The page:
Alexandra Marzella (and Earth)
“It often feels like I’m in a weird little tornado,” says Marzella, a model and an artist, of her year in lockdown as a new mom. (Her daughter’s name was inspired in part by her due date, April 23, the day after Earth Day.) Before her home birth in Brooklyn last spring, Marzella prepared with prenatal yoga and talk therapy with a doula. “She pushed me in the gentlest way.”
Grace Elizabeth (and Noah)
Two days after she shot a Mother’s Day campaign for Victoria’s Secret, Elizabeth and her husband, Nicolas, brought a baby boy into the world. “I can’t explain what that moment feels like when you first see your child,” the model wrote on Instagram after Noah was born. “In that moment my heart grew 6lb and 11oz.”
“I was born in South Korea and adopted as a baby by an American family. I have no ties to any of my biological family, so this will be the first blood relative I’ve known,” says Post, a producer and agent based in Brooklyn. “There are so many things about being pregnant you learn as you go along,” she adds.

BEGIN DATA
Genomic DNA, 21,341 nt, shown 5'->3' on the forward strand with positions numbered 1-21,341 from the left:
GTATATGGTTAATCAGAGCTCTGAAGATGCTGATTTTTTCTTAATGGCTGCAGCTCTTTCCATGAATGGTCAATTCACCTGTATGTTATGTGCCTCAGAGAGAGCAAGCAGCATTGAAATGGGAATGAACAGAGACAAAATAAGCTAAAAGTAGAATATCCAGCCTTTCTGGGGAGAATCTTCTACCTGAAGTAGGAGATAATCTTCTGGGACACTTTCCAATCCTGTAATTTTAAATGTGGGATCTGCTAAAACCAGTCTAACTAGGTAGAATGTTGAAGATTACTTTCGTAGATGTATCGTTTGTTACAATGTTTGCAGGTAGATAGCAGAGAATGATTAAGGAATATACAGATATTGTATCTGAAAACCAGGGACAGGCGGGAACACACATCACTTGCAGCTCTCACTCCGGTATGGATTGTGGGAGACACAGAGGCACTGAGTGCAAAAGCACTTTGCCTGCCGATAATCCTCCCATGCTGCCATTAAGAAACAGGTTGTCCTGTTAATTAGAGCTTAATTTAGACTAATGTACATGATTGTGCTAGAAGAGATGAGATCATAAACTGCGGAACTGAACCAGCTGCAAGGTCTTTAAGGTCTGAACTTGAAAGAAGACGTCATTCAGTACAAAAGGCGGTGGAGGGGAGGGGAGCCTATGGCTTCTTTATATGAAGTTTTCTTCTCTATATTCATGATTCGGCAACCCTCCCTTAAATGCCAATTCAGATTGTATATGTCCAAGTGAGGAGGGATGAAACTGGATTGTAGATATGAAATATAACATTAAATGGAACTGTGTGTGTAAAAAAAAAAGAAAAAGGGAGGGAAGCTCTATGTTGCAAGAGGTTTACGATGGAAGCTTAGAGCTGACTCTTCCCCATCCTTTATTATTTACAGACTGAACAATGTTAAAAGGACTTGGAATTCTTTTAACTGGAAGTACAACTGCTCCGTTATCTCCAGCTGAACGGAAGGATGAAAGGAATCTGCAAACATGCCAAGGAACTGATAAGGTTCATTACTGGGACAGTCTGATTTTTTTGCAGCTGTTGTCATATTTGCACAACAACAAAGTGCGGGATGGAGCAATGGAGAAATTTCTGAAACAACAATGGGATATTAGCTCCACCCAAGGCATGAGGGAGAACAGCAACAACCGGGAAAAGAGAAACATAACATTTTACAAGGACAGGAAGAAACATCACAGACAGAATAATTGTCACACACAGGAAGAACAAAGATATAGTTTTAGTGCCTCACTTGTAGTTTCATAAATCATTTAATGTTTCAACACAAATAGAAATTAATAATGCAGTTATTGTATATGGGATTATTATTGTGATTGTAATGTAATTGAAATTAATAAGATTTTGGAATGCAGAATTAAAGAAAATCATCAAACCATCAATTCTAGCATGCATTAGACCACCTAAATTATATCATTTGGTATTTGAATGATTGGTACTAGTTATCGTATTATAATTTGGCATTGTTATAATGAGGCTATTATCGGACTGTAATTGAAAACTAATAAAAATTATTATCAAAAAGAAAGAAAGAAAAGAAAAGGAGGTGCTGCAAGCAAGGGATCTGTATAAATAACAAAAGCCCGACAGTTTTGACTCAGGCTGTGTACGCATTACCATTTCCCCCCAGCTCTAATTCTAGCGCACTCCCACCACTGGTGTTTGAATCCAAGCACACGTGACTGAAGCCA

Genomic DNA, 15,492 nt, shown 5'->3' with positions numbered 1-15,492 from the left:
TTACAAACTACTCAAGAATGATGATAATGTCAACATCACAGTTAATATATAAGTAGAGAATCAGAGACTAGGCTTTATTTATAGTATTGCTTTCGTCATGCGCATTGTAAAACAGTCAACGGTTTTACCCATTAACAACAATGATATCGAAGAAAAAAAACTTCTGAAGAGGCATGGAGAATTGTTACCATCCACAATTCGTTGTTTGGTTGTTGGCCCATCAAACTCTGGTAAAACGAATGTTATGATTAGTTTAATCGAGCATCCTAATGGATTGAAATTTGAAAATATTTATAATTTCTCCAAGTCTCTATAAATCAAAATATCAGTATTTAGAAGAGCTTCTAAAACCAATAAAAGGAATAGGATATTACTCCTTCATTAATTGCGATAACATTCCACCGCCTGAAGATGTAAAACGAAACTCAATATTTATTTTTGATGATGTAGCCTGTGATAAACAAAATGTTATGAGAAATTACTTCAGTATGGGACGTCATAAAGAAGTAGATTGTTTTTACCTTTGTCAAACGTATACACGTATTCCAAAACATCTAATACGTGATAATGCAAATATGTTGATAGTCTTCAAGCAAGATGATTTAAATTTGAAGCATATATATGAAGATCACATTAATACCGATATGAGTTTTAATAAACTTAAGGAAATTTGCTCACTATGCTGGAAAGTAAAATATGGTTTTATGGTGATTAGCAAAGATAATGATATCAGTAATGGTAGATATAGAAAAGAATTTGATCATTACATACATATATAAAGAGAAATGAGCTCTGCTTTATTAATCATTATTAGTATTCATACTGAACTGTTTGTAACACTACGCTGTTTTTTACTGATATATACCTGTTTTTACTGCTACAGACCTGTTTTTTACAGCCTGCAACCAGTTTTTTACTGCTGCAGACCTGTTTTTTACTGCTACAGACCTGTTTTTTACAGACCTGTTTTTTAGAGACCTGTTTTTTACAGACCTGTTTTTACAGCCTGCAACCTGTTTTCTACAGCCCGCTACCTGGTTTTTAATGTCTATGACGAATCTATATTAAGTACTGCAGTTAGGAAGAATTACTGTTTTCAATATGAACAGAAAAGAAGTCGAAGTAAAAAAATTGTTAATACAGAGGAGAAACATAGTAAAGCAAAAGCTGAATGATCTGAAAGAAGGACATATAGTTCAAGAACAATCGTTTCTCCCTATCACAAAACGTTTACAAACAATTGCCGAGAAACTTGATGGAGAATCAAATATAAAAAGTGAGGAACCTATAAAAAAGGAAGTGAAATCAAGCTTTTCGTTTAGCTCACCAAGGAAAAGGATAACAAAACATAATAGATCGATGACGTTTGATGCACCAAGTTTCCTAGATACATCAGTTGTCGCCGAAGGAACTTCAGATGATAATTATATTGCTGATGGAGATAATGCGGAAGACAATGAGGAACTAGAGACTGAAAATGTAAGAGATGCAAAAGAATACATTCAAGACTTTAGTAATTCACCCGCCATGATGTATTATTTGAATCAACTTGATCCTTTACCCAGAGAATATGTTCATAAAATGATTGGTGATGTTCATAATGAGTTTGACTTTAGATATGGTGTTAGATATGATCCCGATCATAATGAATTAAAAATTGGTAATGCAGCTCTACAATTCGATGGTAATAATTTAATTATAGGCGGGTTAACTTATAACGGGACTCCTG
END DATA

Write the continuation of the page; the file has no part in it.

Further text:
Ingrid Silva (and Laura)
In 2020, Silva’s life changed profoundly: Her work as a ballet dancer came to a grinding halt, and she discovered that she was expecting a child-“a beautiful and challenging moment,” she says. Yet she adapted and has chronicled the experience in her memoir, Ingrid Silva: A sapatilha que mudou meu mundo (“The Pointe Shoes That Changed My World”), due this summer. Baby Laura was born in November, just three days after Silva’s own birthday.
Born in Colombia, Parra moved to New York with her mother as a child, ultimately settling near her great-aunt Fanny, an interior designer. “Seeing her passion altered the course of my life,” says Parra, who now runs an interior and set-design atelier of her own as she prepares for her daughter to arrive. “Being raised by two women gave me all the advice I needed,” she says.
Wayétu Moore (and River)
On the origins of her own daughter’s name, Moore, an author and entrepreneur, says: “In Psalm 46:1-5, the world is collapsing. There are violent storms, mountains are being cast into the sea, but there is hope in the final verse. It reads: ‘There is a river…God is in the midst of her. She will not fall.’ My father read and quoted that scripture to me from childhood and it’s become sacred.” Besides, she adds, “River” is “the title of my favorite Joni Mitchell song.” It feels fitting, then, that Moore’s second novel, Melanctha (coming from Viking next year), follows the life of a woman who can breathe underwater.